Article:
I have lived in the upper midwest for many decades,
but I cannot remember a spring season like the one now
coming to an end. Temperatures have been low, the sun
has rarely appeared, and rainfall (while not unusually
heavy) has been very frequent. Some have quipped
that the Twin Cities are the new Seattle or Portland.
Yet this wet and cloudy spring is no match for what
happened throughout the U.S. midwest, particularly in
the Minnesota River Valley from Iowa to Louisiana, in
1927 when it rained almost every day over a large area
in the midwest for months, and produced a flood of biblical
proportions. It was the largest natural disaster in the
history of the United States to then, and still dwarfs
recent disasters. Only hundreds of persons died in this
flood (the actual count is unknown), but the damage and
dislocation of many millions of persons stands as the
greatest disaster in the nation’s history, and its political and
demographic impact was momentous, reverberating even
to the present day.
Most who read this have not even heard of this disaster, huge
as it was. In today’s dollars, the cost would be hundreds of
billions, perhaps more. Major cities were under water for
extended periods. Evacuations were massive, and the nation's
first concentration camps (for black Americans) were
established 15 years before the Nisei camps were created for
Japanese-Americans after Pearl Harbor. Of lasting impact, a
federal agency, the U.S. Army Corps of Engineers, assumed
new and far-reaching federal powers over the states involved.
Because of their treatment by government authorities,
hundreds of thousands of black Americans (almost all of
them descendants of slaves) who lived in the Mississippi
River Valley soon emigrated north to the industrial cities of
Chicago, Detroit, Cleveland, Pittsburgh, etc., changing the
American urban and economic landscape forever.
Ironically, the presumption of new federal authority over the
states did not occur during the administration of liberal Franklin
Roosevelt (who took office 6 years later), but under on one of
the most conservative presidents of the 20th century, Calvin
Coolidge. Although this disaster dominated national
newspaper headlines (radio had not come into its full
impact yet, and there was no television) for a year, President
Coolidge did not once visit the area personally, something
unthinkable today. He did, however, appoint his secretary
of commerce, a veteran of World War I relief efforts, to
oversee relief efforts in the flood area. That man, as a
result, became president of the U.S. himself one year later.
His name? Herbert Hoover.
It’s an extraordinary saga, and for the reader who wants to
learn more about it, the book Rising Tide by John M.
Barry provides a full and fascinating account, populated
with fabulous characters (including the young Huey Long)
and incredible stories.
We have all read for years about the southern California
earthquake faults, the many quakes that occur there
periodically, and the dire predictions of a “big one” that
might yet occur. Less well known, is the Cascadia subduction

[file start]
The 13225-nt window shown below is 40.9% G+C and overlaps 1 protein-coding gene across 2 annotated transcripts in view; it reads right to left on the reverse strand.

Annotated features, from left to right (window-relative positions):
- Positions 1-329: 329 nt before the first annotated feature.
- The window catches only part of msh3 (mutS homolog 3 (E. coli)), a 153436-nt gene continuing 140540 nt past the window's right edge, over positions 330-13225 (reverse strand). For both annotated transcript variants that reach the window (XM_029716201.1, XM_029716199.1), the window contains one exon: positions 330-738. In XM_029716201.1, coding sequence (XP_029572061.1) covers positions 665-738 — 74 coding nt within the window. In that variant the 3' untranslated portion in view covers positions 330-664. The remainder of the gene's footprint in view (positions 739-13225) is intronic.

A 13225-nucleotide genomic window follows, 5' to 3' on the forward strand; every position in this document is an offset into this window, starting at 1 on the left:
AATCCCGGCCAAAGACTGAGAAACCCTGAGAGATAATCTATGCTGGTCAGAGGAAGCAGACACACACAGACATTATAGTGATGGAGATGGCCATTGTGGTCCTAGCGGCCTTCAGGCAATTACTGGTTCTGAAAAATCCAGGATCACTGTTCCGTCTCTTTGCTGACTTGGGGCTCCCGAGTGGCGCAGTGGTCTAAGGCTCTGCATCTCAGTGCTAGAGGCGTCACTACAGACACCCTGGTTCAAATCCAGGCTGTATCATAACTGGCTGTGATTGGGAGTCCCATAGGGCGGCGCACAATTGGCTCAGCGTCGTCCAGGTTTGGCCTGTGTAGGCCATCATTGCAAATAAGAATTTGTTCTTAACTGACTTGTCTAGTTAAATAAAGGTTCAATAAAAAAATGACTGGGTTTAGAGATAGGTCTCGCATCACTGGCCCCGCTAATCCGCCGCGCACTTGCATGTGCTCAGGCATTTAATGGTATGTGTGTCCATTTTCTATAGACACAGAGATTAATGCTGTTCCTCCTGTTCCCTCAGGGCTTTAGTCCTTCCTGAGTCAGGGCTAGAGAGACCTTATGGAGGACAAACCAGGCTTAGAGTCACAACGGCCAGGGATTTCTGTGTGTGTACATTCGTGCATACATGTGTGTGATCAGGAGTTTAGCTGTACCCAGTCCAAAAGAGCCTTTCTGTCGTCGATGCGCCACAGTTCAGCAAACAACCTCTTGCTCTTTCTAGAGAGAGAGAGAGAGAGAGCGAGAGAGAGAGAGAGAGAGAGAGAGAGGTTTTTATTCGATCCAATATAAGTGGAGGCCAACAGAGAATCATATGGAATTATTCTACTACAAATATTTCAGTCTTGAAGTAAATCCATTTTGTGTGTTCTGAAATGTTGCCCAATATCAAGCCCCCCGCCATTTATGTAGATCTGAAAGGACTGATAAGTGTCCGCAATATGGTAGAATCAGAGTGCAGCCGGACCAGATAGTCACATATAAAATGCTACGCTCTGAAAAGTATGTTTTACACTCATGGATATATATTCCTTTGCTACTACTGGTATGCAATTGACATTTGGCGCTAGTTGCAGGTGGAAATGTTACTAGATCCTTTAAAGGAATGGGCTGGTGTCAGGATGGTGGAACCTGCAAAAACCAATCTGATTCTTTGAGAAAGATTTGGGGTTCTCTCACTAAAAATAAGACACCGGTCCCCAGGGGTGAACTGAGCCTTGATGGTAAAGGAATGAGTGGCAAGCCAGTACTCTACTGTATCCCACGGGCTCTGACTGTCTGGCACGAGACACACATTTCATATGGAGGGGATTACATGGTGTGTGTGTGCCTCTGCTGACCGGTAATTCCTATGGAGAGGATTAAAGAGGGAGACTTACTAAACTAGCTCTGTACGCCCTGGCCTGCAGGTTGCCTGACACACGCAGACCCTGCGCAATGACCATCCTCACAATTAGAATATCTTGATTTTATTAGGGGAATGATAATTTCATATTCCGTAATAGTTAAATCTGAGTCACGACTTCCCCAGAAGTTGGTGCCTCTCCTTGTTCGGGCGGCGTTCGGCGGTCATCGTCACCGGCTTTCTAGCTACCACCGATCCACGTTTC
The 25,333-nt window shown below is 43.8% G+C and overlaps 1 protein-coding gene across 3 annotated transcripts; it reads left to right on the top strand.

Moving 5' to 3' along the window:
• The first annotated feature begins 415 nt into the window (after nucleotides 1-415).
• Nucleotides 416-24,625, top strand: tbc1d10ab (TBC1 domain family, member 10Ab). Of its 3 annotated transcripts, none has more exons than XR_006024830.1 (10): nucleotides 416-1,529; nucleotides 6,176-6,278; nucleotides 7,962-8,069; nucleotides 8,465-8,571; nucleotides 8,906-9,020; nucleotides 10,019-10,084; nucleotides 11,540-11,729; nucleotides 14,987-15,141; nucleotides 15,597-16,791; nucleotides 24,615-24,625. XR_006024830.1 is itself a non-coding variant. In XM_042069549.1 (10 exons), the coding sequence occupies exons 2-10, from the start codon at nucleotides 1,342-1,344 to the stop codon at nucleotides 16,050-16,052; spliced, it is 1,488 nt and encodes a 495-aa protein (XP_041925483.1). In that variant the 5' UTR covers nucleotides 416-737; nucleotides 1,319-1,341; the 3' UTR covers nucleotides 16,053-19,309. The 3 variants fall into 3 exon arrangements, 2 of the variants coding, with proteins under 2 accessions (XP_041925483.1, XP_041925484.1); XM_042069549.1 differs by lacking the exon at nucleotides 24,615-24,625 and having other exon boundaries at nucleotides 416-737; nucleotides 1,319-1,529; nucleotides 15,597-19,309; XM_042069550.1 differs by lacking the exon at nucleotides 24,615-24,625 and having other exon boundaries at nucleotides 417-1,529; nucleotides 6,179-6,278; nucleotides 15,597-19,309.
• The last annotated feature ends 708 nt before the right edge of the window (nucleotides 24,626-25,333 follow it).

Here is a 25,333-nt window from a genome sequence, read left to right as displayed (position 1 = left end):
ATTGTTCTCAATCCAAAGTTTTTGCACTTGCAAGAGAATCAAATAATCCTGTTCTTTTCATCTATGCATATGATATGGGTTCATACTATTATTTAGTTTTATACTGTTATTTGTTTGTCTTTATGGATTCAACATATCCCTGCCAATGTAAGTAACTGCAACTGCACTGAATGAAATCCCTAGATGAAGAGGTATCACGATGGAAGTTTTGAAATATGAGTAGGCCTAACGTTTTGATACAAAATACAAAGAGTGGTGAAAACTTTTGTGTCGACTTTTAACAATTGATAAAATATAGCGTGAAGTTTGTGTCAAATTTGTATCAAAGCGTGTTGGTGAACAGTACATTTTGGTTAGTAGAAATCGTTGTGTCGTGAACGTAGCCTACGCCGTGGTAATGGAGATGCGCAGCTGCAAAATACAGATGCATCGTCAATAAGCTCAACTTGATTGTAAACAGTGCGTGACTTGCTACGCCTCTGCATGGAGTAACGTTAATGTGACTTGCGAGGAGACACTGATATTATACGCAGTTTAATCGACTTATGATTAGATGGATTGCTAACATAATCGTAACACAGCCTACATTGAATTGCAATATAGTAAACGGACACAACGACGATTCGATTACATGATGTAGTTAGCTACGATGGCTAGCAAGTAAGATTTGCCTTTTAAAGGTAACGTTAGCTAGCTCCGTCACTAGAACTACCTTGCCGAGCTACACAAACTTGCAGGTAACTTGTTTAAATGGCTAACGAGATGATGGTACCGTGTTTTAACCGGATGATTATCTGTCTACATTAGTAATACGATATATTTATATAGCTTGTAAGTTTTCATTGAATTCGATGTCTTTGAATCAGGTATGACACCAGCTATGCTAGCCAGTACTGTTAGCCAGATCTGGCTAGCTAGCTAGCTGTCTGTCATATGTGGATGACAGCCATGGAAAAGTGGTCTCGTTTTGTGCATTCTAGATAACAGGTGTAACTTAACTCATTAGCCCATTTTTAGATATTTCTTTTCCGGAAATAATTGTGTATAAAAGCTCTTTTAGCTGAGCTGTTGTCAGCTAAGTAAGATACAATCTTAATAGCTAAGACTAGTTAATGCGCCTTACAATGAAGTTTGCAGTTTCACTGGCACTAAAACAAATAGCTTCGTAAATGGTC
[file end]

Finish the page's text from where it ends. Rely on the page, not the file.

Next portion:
zone (also known as the Cascadia Fault) which runs offshore
from northern California to British Columbia in Canada.
On January 26, 1700, about 9 p.m., a massive earthquake
occurred on this fault which caused huge tsunamis that
reached as far as Japan. There are in fact more records of
this earthquake in Japan (the tsunamis there were “orphan
tsunamis” because the quake itself was so far away it was
not felt by the Japanese) than in the then British, French
and Spanish colonies on this side of the Pacific Ocean
(since so very few non-native Americans were in the area
at the time). Only recently, thanks to some University of
Pennsylvania geologists, has it been possible to understand
the enormous impact of this earthquake on the U.S. and
Canadian west coast. That earthquake probably exceeded
9.0 on the Richter Scale (1000 times the energy of a 7.0
temblor). Based on this and other studies of previous
Cascadia Fault earthquakes, geologists predict another
9.0-plus event there every 300-500 years. The 1700 quake
was 413 years ago. Major cities that would be impacted
include Sacramento, Portland, Seattle and Vancouver, not
to mention the millions of residents outside these cities.
In spite of the story (and, of course, the movie with Judy
Garland) “The Wizard of Oz,” I don’t remember the kind of
tornado activity in the U.S. that has occurred in recent years.
Not only massive clusters of tornados across the midwest
and south, but like the one which recently set down in
Oklahoma, tornados of historic great size.
Then there are the asteroids which pass near the earth.
Before the reader thinks the author is a castastrophobe,
let me say that titanic natural disasters, in fact, happen
very rarely, and that I fervently hope that any current
predictions of earthquakes, etc., are not realized at any
But I do want to make the point that despite our recent
inclinations to make a mess of our human civilization,
and the persistence of war, persecution, prejudice,
totalitarianism, and other human depravities, we are
incalculably tiny players in the cosmos compared to
those forces of nature beyond our control.
It’s the stars’ fault, fellow readers, and we are “hitched” to
one of them.
Copyright (c) 2013 by Barry Casselman, All rights reserved.